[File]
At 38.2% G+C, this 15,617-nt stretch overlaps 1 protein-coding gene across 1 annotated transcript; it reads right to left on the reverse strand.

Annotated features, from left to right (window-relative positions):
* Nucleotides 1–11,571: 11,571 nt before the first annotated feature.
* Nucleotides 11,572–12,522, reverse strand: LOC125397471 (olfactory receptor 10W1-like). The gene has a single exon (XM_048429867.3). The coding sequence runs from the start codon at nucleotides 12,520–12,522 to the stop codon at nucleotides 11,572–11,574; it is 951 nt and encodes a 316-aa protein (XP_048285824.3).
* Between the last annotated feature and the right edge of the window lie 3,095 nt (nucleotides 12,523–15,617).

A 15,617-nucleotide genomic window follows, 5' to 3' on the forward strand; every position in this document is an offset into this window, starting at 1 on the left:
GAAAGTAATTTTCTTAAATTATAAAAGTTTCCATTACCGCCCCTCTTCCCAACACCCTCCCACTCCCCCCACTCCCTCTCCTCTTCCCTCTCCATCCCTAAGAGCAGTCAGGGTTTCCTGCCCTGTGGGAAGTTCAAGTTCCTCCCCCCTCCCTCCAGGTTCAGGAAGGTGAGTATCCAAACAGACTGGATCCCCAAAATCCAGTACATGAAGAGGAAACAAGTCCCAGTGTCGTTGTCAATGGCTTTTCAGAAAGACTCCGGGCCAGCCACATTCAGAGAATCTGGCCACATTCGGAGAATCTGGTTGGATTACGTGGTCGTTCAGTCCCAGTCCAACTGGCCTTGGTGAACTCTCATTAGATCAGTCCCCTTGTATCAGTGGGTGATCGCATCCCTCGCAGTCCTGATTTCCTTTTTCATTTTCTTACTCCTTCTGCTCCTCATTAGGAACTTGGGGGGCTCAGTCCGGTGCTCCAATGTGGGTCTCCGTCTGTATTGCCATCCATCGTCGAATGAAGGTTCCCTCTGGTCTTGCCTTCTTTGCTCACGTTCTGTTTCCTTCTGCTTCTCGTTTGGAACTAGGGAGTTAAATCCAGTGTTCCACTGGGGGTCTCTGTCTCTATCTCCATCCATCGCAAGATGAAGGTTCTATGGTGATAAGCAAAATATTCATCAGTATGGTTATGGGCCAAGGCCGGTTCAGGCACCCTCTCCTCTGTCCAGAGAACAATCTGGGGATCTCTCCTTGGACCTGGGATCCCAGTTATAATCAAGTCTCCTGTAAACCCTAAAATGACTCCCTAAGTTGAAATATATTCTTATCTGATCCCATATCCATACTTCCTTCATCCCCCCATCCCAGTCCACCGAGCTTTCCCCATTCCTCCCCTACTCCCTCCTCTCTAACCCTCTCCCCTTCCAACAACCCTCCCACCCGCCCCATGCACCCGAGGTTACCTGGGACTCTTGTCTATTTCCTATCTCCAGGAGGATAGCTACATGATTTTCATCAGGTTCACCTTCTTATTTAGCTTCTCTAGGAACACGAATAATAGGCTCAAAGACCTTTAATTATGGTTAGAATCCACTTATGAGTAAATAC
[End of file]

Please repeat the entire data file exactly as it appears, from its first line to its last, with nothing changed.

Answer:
At 38.2% G+C, this 15,617-nt stretch overlaps 1 protein-coding gene across 1 annotated transcript; it reads right to left on the reverse strand.

Annotated features, from left to right (window-relative positions):
* Nucleotides 1–11,571: 11,571 nt before the first annotated feature.
* Nucleotides 11,572–12,522, reverse strand: LOC125397471 (olfactory receptor 10W1-like). The gene has a single exon (XM_048429867.3). The coding sequence runs from the start codon at nucleotides 12,520–12,522 to the stop codon at nucleotides 11,572–11,574; it is 951 nt and encodes a 316-aa protein (XP_048285824.3).
* Between the last annotated feature and the right edge of the window lie 3,095 nt (nucleotides 12,523–15,617).

A 15,617-nucleotide genomic window follows, 5' to 3' on the forward strand; every position in this document is an offset into this window, starting at 1 on the left:
GAAAGTAATTTTCTTAAATTATAAAAGTTTCCATTACCGCCCCTCTTCCCAACACCCTCCCACTCCCCCCACTCCCTCTCCTCTTCCCTCTCCATCCCTAAGAGCAGTCAGGGTTTCCTGCCCTGTGGGAAGTTCAAGTTCCTCCCCCCTCCCTCCAGGTTCAGGAAGGTGAGTATCCAAACAGACTGGATCCCCAAAATCCAGTACATGAAGAGGAAACAAGTCCCAGTGTCGTTGTCAATGGCTTTTCAGAAAGACTCCGGGCCAGCCACATTCAGAGAATCTGGCCACATTCGGAGAATCTGGTTGGATTACGTGGTCGTTCAGTCCCAGTCCAACTGGCCTTGGTGAACTCTCATTAGATCAGTCCCCTTGTATCAGTGGGTGATCGCATCCCTCGCAGTCCTGATTTCCTTTTTCATTTTCTTACTCCTTCTGCTCCTCATTAGGAACTTGGGGGGCTCAGTCCGGTGCTCCAATGTGGGTCTCCGTCTGTATTGCCATCCATCGTCGAATGAAGGTTCCCTCTGGTCTTGCCTTCTTTGCTCACGTTCTGTTTCCTTCTGCTTCTCGTTTGGAACTAGGGAGTTAAATCCAGTGTTCCACTGGGGGTCTCTGTCTCTATCTCCATCCATCGCAAGATGAAGGTTCTATGGTGATAAGCAAAATATTCATCAGTATGGTTATGGGCCAAGGCCGGTTCAGGCACCCTCTCCTCTGTCCAGAGAACAATCTGGGGATCTCTCCTTGGACCTGGGATCCCAGTTATAATCAAGTCTCCTGTAAACCCTAAAATGACTCCCTAAGTTGAAATATATTCTTATCTGATCCCATATCCATACTTCCTTCATCCCCCCATCCCAGTCCACCGAGCTTTCCCCATTCCTCCCCTACTCCCTCCTCTCTAACCCTCTCCCCTTCCAACAACCCTCCCACCCGCCCCATGCACCCGAGGTTACCTGGGACTCTTGTCTATTTCCTATCTCCAGGAGGATAGCTACATGATTTTCATCAGGTTCACCTTCTTATTTAGCTTCTCTAGGAACACGAATAATAGGCTCAAAGACCTTTAATTATGGTTAGAATCCACTTATGAGTAAATAC